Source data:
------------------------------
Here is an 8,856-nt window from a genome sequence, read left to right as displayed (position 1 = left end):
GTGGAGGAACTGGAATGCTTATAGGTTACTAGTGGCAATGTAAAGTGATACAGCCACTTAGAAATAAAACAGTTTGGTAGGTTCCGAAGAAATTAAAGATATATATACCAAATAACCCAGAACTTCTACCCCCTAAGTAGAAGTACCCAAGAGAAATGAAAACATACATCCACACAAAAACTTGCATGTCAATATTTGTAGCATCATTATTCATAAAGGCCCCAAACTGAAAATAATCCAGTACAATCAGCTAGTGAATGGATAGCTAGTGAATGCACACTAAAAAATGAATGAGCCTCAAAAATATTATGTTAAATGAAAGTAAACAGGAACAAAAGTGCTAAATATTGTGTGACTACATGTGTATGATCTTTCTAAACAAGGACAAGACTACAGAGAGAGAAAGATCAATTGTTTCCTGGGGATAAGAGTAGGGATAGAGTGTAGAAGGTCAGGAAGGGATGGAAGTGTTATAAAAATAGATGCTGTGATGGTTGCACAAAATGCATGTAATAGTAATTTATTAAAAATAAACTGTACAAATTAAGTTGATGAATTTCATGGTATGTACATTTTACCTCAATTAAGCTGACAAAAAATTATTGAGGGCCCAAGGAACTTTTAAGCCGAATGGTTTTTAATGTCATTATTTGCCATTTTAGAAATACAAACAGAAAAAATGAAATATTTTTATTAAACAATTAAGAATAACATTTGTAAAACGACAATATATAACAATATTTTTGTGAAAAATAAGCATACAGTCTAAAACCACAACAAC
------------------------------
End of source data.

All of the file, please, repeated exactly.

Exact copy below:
Here is an 8,856-nt window from a genome sequence, read left to right as displayed (position 1 = left end):
GTGGAGGAACTGGAATGCTTATAGGTTACTAGTGGCAATGTAAAGTGATACAGCCACTTAGAAATAAAACAGTTTGGTAGGTTCCGAAGAAATTAAAGATATATATACCAAATAACCCAGAACTTCTACCCCCTAAGTAGAAGTACCCAAGAGAAATGAAAACATACATCCACACAAAAACTTGCATGTCAATATTTGTAGCATCATTATTCATAAAGGCCCCAAACTGAAAATAATCCAGTACAATCAGCTAGTGAATGGATAGCTAGTGAATGCACACTAAAAAATGAATGAGCCTCAAAAATATTATGTTAAATGAAAGTAAACAGGAACAAAAGTGCTAAATATTGTGTGACTACATGTGTATGATCTTTCTAAACAAGGACAAGACTACAGAGAGAGAAAGATCAATTGTTTCCTGGGGATAAGAGTAGGGATAGAGTGTAGAAGGTCAGGAAGGGATGGAAGTGTTATAAAAATAGATGCTGTGATGGTTGCACAAAATGCATGTAATAGTAATTTATTAAAAATAAACTGTACAAATTAAGTTGATGAATTTCATGGTATGTACATTTTACCTCAATTAAGCTGACAAAAAATTATTGAGGGCCCAAGGAACTTTTAAGCCGAATGGTTTTTAATGTCATTATTTGCCATTTTAGAAATACAAACAGAAAAAATGAAATATTTTTATTAAACAATTAAGAATAACATTTGTAAAACGACAATATATAACAATATTTTTGTGAAAAATAAGCATACAGTCTAAAACCACAACAAC